California Department of Resources Recycling and Recovery (CalRecycle) 

Profiles of Used Oil/HHW Projects

Teaching California Immigrants About Proper Used Oil/Filter Disposal Increases Collection

Students and teacher in classroom.Grant Program Focus: “Family Car” lesson taught in English as Second Language classes to increase used oil/filter recycling

Grantee/Jurisdictions Served: Counties of Alameda, Colusa, Contra Costa, Marin, Monterey, Napa, Placer, Sacramento, San Francisco, San Joaquin, San Mateo, San Benito, Santa Clara, Santa Cruz, Solano, Sonoma, Stanislaus, Sutter, Yolo.

Target Audience: California immigrants who change their own motor oil

Oil Collection Increase: Over 100,000 gallons (5 percent)

Grantee: C2 Alternative Services

Funding Source: Block Grants and CIWMB Research Demonstration Grant (4th Cycle)

Research indicates that newcomers to California are more likely than the general population to illegally dispose of their used oil1. This trend is often due to immigrants’ lack of awareness of California household hazardous waste disposal laws. To raise immigrant awareness of proper used oil/filter disposal practices in California, C2 Alternative Services (C2) pilot-tested a “Family Car” lesson in adult English as Second Language (ESL) classes in Alameda, Marin, Sonoma, and Napa counties. Following the success of this pilot, C2 recruited ESL teachers in 15 additional counties to teach the “Family Car” lesson in their classes. During the first year of “Family Car” instruction in 600 ESL classes, total collection of used oil in the 18 participating counties increased by an estimated 100,000 gallons.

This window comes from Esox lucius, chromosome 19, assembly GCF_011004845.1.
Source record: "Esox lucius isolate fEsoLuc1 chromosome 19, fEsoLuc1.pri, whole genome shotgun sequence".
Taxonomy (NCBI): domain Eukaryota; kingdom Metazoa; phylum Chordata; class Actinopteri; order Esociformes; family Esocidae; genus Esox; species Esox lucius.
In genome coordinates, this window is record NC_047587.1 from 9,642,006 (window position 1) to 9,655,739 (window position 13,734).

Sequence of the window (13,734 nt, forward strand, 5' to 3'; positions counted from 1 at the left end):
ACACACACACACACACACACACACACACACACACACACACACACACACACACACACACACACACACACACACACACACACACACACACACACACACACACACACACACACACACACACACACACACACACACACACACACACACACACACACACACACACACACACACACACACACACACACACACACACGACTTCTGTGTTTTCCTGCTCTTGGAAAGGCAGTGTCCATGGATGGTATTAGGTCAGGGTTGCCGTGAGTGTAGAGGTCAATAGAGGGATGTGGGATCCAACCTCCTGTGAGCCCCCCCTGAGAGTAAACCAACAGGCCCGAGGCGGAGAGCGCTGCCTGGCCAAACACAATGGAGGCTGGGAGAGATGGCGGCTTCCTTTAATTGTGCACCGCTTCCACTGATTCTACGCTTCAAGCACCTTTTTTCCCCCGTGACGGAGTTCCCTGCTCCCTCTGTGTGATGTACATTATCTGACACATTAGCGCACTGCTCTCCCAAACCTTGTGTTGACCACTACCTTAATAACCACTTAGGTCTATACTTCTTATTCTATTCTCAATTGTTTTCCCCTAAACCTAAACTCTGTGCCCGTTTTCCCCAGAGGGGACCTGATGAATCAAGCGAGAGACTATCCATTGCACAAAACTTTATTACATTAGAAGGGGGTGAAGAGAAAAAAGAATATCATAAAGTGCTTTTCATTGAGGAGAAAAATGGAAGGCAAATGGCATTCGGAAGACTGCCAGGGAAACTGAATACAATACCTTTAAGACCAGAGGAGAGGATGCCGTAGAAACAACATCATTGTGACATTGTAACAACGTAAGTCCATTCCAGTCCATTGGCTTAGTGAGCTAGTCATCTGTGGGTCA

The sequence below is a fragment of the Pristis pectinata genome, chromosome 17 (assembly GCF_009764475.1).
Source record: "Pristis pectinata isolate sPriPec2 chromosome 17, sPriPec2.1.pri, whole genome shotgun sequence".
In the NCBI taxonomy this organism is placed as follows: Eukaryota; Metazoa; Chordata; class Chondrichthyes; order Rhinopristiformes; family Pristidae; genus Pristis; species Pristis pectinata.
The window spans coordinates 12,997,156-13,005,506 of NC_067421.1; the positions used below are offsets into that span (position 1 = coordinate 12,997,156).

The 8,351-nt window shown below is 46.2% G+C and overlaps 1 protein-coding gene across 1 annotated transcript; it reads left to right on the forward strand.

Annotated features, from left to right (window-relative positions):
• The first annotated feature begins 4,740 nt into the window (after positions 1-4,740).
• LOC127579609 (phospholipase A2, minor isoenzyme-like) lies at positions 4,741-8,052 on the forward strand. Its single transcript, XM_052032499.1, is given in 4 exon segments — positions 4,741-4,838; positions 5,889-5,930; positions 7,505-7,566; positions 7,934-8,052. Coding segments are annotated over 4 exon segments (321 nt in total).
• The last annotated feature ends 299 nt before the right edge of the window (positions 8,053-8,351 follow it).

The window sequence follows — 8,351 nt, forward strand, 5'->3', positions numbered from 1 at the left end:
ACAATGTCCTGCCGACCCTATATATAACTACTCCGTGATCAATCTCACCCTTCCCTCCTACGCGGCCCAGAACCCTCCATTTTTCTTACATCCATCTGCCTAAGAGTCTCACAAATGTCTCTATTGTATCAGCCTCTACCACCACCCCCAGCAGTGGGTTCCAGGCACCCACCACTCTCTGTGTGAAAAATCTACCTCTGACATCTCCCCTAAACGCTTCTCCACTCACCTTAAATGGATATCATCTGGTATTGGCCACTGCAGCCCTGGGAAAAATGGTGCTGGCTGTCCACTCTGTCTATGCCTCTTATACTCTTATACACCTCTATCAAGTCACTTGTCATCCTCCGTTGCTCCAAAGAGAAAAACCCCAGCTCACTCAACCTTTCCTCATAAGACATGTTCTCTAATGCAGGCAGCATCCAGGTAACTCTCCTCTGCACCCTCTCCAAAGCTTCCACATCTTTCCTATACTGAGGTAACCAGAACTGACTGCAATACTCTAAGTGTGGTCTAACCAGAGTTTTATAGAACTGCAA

ESL Classes: Perfect Venue for Oil Recycling Outreach

ESL classes are ideal places to convey information about used oil/filter recycling to adults because:

  • Students are almost universally newcomers to the United States and California.
  • Students are motivated to learn--most students attend voluntarily to learn a critical skill.
  • ESL tends to stress cultural context--students are learning about living in the U.S. as well as learning the language, so the used oil recycling message gives them direction about "the right way to do things here" while also teaching them English words and phrases.